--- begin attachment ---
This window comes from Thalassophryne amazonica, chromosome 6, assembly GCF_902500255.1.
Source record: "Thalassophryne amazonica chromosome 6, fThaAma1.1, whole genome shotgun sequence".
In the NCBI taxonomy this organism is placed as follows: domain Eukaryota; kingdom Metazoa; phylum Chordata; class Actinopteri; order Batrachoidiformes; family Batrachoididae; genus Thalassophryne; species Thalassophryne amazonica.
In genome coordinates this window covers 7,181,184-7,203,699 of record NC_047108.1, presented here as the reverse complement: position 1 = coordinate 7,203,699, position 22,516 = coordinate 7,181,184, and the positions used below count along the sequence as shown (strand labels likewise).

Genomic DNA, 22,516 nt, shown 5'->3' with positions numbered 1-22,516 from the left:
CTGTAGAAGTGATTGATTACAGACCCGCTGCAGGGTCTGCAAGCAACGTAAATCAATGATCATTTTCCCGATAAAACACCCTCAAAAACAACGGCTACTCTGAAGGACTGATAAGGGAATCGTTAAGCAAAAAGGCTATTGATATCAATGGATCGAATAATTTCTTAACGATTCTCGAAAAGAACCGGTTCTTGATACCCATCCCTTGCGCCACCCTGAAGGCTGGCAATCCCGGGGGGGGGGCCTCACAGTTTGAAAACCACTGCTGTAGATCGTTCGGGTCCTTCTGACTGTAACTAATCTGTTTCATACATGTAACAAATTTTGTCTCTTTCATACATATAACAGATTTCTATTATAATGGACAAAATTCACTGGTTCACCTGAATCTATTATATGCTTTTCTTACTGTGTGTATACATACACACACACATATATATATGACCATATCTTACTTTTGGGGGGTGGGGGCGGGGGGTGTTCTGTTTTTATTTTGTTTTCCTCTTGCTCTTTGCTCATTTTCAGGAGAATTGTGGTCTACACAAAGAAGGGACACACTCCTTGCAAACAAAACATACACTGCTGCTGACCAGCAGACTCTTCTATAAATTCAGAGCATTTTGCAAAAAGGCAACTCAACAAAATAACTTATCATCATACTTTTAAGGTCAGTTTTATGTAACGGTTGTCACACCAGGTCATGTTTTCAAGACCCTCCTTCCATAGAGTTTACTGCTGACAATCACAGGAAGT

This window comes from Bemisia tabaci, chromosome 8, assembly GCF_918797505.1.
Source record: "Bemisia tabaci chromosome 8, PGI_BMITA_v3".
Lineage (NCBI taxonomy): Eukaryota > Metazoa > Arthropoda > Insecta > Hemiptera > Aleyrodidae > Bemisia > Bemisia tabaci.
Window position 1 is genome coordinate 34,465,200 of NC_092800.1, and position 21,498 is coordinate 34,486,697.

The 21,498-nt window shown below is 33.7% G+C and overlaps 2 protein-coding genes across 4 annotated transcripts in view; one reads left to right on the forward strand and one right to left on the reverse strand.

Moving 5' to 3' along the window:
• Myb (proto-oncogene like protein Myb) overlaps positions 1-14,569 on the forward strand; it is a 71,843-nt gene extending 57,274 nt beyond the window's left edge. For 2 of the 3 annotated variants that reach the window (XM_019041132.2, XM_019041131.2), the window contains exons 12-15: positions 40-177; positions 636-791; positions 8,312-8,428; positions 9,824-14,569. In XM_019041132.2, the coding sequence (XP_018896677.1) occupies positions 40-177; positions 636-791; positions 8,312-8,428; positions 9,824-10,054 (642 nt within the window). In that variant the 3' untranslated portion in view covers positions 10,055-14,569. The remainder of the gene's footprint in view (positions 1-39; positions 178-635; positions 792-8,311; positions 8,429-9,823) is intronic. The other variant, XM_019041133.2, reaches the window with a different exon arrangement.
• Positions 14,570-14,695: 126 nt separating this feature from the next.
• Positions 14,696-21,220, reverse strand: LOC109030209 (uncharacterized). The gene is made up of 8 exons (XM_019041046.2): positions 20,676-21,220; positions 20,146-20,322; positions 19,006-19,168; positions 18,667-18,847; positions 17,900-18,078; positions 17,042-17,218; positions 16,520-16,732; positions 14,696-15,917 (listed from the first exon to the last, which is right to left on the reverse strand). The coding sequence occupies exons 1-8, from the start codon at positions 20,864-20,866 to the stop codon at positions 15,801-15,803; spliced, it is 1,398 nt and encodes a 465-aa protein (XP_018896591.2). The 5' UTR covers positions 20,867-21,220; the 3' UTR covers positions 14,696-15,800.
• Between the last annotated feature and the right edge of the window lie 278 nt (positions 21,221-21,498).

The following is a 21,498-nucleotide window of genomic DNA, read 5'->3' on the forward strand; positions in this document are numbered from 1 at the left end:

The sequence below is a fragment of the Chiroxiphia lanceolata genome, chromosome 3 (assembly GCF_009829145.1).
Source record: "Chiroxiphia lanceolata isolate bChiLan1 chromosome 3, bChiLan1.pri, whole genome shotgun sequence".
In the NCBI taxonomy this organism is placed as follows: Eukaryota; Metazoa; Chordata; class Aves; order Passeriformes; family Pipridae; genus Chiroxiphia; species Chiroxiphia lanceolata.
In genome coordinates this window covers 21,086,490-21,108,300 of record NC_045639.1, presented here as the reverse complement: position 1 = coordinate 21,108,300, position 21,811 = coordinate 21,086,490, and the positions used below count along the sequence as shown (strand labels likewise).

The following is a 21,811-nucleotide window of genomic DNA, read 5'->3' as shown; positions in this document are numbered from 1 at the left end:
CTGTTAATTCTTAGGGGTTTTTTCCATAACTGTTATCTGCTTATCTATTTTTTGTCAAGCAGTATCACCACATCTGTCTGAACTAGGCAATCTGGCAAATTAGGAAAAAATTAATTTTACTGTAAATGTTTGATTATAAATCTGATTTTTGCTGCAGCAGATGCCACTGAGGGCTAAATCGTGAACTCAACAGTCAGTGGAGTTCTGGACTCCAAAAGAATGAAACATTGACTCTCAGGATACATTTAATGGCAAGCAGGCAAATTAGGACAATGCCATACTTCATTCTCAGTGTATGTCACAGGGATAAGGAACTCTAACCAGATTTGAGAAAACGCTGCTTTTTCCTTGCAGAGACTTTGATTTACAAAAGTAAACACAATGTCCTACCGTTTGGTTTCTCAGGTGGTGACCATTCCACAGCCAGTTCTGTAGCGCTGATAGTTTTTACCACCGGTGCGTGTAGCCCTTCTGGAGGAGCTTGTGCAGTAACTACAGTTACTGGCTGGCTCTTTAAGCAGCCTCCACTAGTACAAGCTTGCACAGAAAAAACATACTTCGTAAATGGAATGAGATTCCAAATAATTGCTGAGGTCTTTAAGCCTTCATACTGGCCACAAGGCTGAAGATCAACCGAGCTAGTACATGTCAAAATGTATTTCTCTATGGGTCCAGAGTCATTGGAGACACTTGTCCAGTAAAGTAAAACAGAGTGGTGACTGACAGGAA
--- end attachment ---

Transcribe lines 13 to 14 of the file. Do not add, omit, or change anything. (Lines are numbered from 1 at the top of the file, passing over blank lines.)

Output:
• Myb (proto-oncogene like protein Myb) overlaps positions 1-14,569 on the forward strand; it is a 71,843-nt gene extending 57,274 nt beyond the window's left edge. For 2 of the 3 annotated variants that reach the window (XM_019041132.2, XM_019041131.2), the window contains exons 12-15: positions 40-177; positions 636-791; positions 8,312-8,428; positions 9,824-14,569. In XM_019041132.2, the coding sequence (XP_018896677.1) occupies positions 40-177; positions 636-791; positions 8,312-8,428; positions 9,824-10,054 (642 nt within the window). In that variant the 3' untranslated portion in view covers positions 10,055-14,569. The remainder of the gene's footprint in view (positions 1-39; positions 178-635; positions 792-8,311; positions 8,429-9,823) is intronic. The other variant, XM_019041133.2, reaches the window with a different exon arrangement.
• Positions 14,570-14,695: 126 nt separating this feature from the next.